The end effector and the staple cartridge disposed therein are configured to receive an axial drive assembly. One non-limiting exemplary embodiment of the axial drive assembly 80 is illustrated in FIG. As shown, the distal end of the drive beam 84 is configured to engage the vertical support post 86 supporting the knife blade 81 and the central portion of the actuation sled 72 during the stapling procedure. It may be defined by face 88. The bottom surface 85 at the base of the abutment surface 88 may be configured to receive a support member 87 slidably positioned along the bottom of the staple cartridge 100 (FIGS. 4 and 6). A knife blade 81 is positioned in staple cartridge 100 to translate working sled 72 slightly back through central longitudinal slot 109 to form an incision between the rows of stapled body tissue. it can. The retention flange 82 can project distally from the vertical post 86 and can support the cylindrical cam roller 89 at its distal end. The cam roller 89 may be sized and configured to engage the cam surface 57 on the anvil portion 58 to clamp the anvil portion 58 against body tissue. Those skilled in the art will recognize that the drive assembly for use with a surgical stapler or other surgical instrument may have many other configurations besides those illustrated in FIG. Some of the are described in the patents and patent applications incorporated by reference elsewhere in this application. As a non-limiting example, drive assembly 80 may include a single drive beam or any other number of drive beams, and the distal end of the drive beam (s) is configured to move through the drive assembly. It may have any number of shapes configured for use in the end effector.

  In use, the surgical stapler may be disposed within the cannula or port and may be disposed at the surgical site. The tissue to be cut and stapled may be disposed between the jaws 52, 54 of the surgical stapler 10. The mechanism of the stapler 10, such as the rotation knob 24 and the actuating lever 26, is manipulated as desired by the clinician to set the desired position of the tissue relative to the jaws 52, 54 and the jaws 52, 54 at the surgical site. Can be achieved. Once proper positioning has been achieved, the trigger 20 can be pulled towards the fixed handle 22 to activate the firing system. The trigger 20 is disposed between the control rods 32 advancing at least one portion of the shaft 14 in the distal direction to tip at least one of the jaws 52, 54 towards the other. The components of the firing system can be operated to clamp the tissue and / or drive the drive assembly 80 distally through at least a portion of the end effector 50.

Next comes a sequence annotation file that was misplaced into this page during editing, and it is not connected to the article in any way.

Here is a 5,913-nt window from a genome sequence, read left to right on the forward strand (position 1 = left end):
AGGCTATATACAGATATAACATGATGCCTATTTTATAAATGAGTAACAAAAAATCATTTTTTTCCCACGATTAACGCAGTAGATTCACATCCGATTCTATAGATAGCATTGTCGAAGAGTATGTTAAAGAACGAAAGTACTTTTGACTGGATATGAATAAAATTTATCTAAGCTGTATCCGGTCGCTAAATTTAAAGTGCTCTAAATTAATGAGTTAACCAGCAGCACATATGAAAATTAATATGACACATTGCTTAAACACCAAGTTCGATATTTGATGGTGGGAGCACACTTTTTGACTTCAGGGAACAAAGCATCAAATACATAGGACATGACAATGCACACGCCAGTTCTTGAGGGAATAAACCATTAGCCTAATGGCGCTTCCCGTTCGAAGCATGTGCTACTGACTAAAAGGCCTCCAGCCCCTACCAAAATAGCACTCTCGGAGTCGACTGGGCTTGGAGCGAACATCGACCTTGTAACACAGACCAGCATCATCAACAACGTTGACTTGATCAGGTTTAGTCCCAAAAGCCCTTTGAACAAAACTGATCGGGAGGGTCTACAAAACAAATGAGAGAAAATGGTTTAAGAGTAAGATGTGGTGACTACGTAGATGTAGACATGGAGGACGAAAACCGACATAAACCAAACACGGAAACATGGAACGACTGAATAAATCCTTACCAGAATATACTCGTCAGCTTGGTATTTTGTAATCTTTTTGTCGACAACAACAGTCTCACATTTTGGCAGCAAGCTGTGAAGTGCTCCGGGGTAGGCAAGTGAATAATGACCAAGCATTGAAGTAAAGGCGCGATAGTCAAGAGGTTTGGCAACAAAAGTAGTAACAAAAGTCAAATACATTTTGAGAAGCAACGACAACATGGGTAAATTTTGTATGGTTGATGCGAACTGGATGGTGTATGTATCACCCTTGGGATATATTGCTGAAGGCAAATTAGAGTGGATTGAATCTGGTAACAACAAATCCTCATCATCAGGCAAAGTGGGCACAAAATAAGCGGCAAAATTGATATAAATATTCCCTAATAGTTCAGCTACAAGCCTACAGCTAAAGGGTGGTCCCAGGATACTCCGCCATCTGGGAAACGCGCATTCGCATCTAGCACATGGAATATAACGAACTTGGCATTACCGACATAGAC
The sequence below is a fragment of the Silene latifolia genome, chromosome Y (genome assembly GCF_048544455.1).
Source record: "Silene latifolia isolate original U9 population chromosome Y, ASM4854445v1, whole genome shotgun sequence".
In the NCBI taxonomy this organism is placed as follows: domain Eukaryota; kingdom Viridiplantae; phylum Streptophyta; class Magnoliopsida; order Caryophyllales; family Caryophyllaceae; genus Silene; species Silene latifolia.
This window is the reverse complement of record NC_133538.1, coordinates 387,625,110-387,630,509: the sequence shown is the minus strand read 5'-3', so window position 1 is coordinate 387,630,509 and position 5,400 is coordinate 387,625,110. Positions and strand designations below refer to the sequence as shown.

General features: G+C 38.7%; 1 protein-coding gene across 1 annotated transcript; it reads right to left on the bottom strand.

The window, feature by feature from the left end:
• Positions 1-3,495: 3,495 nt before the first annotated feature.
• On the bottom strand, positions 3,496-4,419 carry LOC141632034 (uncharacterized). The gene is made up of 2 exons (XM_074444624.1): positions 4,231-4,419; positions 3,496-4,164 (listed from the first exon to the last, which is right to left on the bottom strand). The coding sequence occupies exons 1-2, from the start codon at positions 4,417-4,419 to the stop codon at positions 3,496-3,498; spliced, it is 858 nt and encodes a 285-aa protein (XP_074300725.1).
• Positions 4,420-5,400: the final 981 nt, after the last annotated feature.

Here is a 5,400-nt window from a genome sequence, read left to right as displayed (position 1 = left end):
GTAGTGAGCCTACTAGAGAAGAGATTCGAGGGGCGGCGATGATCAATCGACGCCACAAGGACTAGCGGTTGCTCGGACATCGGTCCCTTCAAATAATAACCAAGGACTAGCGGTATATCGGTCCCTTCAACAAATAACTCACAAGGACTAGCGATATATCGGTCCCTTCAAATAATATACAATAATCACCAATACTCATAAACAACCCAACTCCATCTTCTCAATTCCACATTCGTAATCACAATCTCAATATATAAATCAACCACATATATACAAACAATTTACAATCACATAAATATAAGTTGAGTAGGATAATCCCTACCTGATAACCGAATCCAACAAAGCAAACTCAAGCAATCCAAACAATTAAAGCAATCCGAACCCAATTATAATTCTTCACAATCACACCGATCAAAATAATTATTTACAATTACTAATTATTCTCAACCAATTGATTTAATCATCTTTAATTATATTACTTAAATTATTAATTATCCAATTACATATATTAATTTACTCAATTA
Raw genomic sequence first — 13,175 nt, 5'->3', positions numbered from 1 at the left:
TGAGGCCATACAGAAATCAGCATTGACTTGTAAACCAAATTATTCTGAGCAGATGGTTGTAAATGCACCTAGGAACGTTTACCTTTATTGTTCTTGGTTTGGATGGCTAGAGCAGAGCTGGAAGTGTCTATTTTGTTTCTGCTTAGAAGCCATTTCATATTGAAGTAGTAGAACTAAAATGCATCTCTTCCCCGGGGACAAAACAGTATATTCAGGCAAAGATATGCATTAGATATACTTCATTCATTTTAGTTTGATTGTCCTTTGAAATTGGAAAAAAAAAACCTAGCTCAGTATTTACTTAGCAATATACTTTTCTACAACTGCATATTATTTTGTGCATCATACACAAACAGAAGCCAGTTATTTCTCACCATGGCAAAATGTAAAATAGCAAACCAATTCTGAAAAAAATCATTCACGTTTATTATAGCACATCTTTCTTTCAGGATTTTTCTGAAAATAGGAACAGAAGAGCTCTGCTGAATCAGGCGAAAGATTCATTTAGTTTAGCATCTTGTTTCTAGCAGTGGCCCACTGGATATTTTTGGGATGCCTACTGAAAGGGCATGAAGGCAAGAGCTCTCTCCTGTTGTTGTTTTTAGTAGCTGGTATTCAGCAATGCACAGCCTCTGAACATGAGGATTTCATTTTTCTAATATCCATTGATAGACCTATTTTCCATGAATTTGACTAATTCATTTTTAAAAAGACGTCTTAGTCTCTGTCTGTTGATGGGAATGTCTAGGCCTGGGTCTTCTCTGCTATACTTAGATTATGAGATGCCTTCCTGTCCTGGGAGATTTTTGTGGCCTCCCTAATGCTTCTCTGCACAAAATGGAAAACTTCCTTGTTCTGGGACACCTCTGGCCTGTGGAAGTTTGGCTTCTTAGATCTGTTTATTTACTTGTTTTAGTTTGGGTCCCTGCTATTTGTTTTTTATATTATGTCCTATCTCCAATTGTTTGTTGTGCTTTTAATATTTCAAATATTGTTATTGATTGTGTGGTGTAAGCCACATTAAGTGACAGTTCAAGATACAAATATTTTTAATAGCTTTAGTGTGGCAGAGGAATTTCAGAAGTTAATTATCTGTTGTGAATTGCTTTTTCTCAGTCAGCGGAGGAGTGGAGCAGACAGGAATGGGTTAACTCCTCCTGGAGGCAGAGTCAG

In some embodiments, a first firing of the trigger 20 can cause the graspers 52, 54 to clamp tissue, while a subsequent firing of the trigger 20 passes the drive assembly 80 through at least a portion of the end effector 50. Can be advanced distally. A single subsequent firing can advance the drive assembly 80 completely through the staple cartridge 100 to push the staples in rows, or alternatively, the components within the handle assembly 12 can have multiple subsequent firings. Drive assembly 80 may be configured to be advanced completely through staple cartridge 100 to be required to push the staples in rows. Although any number of subsequent firings may be required, in some exemplary embodiments, two to five firings can cause drive assembly 80 to fully advance through staple cartridge 100. In the embodiment where the drive assembly 80 includes a knife 81 for cutting tissue to be stapled, the knife 81 is distally directed through the end effector 50 and thus the staple cartridge 100 disposed therein. Cut the tissue as it progresses. In another exemplary embodiment, a motor disposed within the handle assembly 12 and associated with the firing trigger may automatically actuate the drive assembly 80 in response to actuation of the firing trigger.